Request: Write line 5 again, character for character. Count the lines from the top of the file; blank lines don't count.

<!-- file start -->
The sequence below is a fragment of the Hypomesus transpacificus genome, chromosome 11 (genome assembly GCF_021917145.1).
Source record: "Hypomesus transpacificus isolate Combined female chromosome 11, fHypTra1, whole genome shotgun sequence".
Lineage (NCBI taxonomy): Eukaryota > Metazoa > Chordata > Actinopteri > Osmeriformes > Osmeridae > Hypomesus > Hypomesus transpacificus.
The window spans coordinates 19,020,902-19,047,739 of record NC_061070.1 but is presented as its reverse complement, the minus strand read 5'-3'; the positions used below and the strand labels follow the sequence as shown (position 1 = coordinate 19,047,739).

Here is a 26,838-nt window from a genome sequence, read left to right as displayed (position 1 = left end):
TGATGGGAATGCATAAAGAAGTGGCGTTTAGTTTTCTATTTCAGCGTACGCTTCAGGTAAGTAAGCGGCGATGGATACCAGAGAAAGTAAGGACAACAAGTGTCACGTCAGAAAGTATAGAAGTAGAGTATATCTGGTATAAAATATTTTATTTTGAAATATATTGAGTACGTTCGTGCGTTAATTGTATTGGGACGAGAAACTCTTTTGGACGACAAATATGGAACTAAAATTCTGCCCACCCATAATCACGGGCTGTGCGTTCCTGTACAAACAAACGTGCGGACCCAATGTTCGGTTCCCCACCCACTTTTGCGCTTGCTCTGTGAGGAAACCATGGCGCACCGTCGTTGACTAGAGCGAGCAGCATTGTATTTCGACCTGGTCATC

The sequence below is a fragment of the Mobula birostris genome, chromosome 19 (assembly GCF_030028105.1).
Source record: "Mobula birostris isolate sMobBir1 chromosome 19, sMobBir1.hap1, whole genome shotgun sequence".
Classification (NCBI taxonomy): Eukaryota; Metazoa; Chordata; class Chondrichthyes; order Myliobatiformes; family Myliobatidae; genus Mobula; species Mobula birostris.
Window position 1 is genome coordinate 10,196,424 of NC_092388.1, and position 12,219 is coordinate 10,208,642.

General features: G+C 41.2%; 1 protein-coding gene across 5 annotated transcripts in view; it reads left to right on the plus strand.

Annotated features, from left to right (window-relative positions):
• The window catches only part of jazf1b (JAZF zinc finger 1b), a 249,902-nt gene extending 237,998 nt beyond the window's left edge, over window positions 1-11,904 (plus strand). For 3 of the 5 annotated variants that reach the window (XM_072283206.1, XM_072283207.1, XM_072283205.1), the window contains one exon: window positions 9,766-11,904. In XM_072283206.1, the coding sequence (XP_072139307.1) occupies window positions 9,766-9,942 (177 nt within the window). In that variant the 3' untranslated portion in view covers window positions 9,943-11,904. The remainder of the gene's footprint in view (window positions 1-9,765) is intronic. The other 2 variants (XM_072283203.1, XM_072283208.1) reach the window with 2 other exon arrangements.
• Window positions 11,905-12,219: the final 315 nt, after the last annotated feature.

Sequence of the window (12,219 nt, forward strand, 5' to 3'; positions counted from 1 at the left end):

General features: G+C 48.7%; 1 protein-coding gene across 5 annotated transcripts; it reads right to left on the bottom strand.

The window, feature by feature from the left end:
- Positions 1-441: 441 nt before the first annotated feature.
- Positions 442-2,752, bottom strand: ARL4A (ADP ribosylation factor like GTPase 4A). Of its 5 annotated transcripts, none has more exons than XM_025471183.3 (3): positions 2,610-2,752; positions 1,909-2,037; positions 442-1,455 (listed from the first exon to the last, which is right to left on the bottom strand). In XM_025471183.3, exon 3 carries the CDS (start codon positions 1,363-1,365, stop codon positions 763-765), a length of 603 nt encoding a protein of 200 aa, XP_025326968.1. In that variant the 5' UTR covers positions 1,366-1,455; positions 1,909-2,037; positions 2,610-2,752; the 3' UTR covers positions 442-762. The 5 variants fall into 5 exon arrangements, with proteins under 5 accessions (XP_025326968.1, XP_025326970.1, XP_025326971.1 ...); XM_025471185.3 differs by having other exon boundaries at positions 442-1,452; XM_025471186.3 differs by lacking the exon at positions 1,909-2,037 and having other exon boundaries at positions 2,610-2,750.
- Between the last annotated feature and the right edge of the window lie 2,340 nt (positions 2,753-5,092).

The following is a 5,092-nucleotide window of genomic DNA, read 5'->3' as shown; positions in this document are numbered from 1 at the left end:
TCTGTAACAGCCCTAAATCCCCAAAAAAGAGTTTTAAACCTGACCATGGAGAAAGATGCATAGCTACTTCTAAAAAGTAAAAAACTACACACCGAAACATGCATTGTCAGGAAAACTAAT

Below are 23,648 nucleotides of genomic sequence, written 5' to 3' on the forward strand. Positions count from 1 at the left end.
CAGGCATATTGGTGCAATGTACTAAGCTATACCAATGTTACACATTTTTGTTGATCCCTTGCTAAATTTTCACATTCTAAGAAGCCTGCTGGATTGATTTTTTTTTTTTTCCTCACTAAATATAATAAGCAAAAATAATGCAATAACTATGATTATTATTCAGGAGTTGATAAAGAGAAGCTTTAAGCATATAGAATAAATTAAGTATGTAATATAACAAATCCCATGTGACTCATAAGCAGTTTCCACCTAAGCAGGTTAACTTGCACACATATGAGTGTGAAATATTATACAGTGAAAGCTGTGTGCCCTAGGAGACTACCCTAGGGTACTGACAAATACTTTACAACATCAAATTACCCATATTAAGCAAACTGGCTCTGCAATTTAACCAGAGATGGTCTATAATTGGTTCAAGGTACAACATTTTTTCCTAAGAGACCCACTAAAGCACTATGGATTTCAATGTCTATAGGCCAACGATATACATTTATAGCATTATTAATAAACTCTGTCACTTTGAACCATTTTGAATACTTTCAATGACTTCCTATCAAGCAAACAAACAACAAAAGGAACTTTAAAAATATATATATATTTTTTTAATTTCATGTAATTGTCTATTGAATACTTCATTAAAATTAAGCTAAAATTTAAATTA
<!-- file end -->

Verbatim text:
Here is a 26,838-nt window from a genome sequence, read left to right as displayed (position 1 = left end):